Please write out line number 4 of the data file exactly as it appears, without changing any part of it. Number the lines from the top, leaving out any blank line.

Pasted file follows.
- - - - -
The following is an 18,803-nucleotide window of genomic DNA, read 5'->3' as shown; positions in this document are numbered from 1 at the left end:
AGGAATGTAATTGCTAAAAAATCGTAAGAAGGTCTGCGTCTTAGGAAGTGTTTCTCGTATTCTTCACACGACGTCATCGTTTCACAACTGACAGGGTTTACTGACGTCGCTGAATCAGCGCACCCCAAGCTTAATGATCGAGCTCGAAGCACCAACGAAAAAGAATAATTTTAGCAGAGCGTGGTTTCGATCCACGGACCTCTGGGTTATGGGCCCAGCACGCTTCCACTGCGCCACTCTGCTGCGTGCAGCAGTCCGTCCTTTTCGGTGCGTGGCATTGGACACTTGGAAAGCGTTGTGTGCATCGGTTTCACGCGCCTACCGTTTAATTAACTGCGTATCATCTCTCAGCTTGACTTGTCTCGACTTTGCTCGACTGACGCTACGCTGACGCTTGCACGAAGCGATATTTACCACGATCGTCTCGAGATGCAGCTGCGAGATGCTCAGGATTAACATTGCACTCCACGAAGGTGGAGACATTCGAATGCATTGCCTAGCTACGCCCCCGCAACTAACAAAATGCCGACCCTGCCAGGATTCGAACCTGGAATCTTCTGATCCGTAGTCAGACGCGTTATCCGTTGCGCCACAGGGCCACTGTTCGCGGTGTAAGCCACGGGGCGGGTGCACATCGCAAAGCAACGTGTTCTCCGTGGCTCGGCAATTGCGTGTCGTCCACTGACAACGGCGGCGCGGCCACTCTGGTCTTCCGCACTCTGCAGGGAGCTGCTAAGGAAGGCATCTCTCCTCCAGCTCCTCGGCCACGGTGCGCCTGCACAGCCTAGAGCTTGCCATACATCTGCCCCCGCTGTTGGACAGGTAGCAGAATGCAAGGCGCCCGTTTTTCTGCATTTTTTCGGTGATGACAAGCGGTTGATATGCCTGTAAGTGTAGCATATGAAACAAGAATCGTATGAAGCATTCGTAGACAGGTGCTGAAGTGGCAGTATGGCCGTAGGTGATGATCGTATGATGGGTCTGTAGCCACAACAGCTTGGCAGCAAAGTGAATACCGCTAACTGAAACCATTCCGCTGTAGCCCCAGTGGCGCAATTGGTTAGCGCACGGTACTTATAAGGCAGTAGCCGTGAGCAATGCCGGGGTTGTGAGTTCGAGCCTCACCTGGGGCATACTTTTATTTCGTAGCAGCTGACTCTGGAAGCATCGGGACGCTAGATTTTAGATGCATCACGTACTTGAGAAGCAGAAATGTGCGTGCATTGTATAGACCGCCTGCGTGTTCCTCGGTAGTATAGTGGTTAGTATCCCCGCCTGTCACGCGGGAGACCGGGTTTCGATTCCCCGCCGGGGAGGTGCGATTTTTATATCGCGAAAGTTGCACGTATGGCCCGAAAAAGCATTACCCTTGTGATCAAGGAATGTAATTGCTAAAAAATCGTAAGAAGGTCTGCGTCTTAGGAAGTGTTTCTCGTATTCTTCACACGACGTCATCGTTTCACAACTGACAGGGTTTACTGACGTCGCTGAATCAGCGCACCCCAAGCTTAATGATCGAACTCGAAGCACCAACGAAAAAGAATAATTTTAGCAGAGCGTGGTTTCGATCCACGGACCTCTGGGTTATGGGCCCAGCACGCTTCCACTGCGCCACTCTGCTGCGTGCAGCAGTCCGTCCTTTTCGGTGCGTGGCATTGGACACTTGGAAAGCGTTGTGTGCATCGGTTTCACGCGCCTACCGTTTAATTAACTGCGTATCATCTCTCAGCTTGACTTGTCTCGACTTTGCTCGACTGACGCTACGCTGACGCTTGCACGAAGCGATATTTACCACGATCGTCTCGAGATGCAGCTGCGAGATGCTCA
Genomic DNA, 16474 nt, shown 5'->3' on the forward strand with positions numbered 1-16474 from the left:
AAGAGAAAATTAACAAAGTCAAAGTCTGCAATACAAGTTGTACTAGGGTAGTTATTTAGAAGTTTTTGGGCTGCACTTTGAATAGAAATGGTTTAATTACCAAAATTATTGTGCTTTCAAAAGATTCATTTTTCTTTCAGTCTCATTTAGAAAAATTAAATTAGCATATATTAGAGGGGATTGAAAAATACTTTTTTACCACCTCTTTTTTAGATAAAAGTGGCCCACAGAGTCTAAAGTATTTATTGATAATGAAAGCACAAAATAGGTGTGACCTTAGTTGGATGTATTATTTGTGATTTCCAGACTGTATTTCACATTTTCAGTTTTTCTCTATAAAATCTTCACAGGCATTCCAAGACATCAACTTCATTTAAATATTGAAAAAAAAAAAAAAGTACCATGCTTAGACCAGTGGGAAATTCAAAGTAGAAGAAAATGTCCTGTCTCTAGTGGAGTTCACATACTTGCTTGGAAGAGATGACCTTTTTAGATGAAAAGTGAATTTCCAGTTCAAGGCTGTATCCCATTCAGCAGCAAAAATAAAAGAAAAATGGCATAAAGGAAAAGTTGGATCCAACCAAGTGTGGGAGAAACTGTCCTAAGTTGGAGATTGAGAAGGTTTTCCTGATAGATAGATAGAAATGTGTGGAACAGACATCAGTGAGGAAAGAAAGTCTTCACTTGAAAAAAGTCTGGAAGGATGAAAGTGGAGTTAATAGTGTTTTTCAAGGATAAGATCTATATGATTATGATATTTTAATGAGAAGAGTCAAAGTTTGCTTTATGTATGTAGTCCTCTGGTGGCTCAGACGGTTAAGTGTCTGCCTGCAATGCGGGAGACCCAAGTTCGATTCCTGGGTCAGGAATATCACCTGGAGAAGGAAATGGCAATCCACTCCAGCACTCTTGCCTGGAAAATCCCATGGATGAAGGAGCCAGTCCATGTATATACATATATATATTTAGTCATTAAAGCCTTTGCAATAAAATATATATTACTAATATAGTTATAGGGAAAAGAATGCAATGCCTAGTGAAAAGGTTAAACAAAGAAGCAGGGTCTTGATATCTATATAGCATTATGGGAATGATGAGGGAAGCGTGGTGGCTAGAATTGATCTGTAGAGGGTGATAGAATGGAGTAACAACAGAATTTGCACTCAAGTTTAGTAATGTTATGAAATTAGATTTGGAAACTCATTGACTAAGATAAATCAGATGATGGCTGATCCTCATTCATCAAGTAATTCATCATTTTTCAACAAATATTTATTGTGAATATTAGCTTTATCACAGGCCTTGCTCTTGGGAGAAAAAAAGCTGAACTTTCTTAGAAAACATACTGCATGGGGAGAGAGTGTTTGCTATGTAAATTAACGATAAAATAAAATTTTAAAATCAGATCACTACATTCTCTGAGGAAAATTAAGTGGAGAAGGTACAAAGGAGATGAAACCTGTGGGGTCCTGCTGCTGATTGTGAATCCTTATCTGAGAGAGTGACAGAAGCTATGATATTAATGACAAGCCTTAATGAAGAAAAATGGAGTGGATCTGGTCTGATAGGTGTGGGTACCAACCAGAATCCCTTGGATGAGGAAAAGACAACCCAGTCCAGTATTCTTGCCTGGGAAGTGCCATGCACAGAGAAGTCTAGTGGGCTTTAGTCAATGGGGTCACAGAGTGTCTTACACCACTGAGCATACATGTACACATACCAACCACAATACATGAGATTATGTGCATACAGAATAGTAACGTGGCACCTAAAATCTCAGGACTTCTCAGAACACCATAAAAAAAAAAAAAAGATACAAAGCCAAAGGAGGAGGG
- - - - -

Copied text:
AAGAGAAAATTAACAAAGTCAAAGTCTGCAATACAAGTTGTACTAGGGTAGTTATTTAGAAGTTTTTGGGCTGCACTTTGAATAGAAATGGTTTAATTACCAAAATTATTGTGCTTTCAAAAGATTCATTTTTCTTTCAGTCTCATTTAGAAAAATTAAATTAGCATATATTAGAGGGGATTGAAAAATACTTTTTTACCACCTCTTTTTTAGATAAAAGTGGCCCACAGAGTCTAAAGTATTTATTGATAATGAAAGCACAAAATAGGTGTGACCTTAGTTGGATGTATTATTTGTGATTTCCAGACTGTATTTCACATTTTCAGTTTTTCTCTATAAAATCTTCACAGGCATTCCAAGACATCAACTTCATTTAAATATTGAAAAAAAAAAAAAAGTACCATGCTTAGACCAGTGGGAAATTCAAAGTAGAAGAAAATGTCCTGTCTCTAGTGGAGTTCACATACTTGCTTGGAAGAGATGACCTTTTTAGATGAAAAGTGAATTTCCAGTTCAAGGCTGTATCCCATTCAGCAGCAAAAATAAAAGAAAAATGGCATAAAGGAAAAGTTGGATCCAACCAAGTGTGGGAGAAACTGTCCTAAGTTGGAGATTGAGAAGGTTTTCCTGATAGATAGATAGAAATGTGTGGAACAGACATCAGTGAGGAAAGAAAGTCTTCACTTGAAAAAAGTCTGGAAGGATGAAAGTGGAGTTAATAGTGTTTTTCAAGGATAAGATCTATATGATTATGATATTTTAATGAGAAGAGTCAAAGTTTGCTTTATGTATGTAGTCCTCTGGTGGCTCAGACGGTTAAGTGTCTGCCTGCAATGCGGGAGACCCAAGTTCGATTCCTGGGTCAGGAATATCACCTGGAGAAGGAAATGGCAATCCACTCCAGCACTCTTGCCTGGAAAATCCCATGGATGAAGGAGCCAGTCCATGTATATACATATATATATTTAGTCATTAAAGCCTTTGCAATAAAATATATATTACTAATATAGTTATAGGGAAAAGAATGCAATGCCTAGTGAAAAGGTTAAACAAAGAAGCAGGGTCTTGATATCTATATAGCATTATGGGAATGATGAGGGAAGCGTGGTGGCTAGAATTGATCTGTAGAGGGTGATAGAATGGAGTAACAACAGAATTTGCACTCAAGTTTAGTAATGTTATGAAATTAGATTTGGAAACTCATTGACTAAGATAAATCAGATGATGGCTGATCCTCATTCATCAAGTAATTCATCATTTTTCAACAAATATTTATTGTGAATATTAGCTTTATCACAGGCCTTGCTCTTGGGAGAAAAAAAGCTGAACTTTCTTAGAAAACATACTGCATGGGGAGAGAGTGTTTGCTATGTAAATTAACGATAAAATAAAATTTTAAAATCAGATCACTACATTCTCTGAGGAAAATTAAGTGGAGAAGGTACAAAGGAGATGAAACCTGTGGGGTCCTGCTGCTGATTGTGAATCCTTATCTGAGAGAGTGACAGAAGCTATGATATTAATGACAAGCCTTAATGAAGAAAAATGGAGTGGATCTGGTCTGATAGGTGTGGGTACCAACCAGAATCCCTTGGATGAGGAAAAGACAACCCAGTCCAGTATTCTTGCCTGGGAAGTGCCATGCACAGAGAAGTCTAGTGGGCTTTAGTCAATGGGGTCACAGAGTGTCTTACACCACTGAGCATACATGTACACATACCAACCACAATACATGAGATTATGTGCATACAGAATAGTAACGTGGCACCTAAAATCTCAGGACTTCTCAGAACACCATAAAAAAAAAAAAAAGATACAAAGCCAAAGGAGGAGGG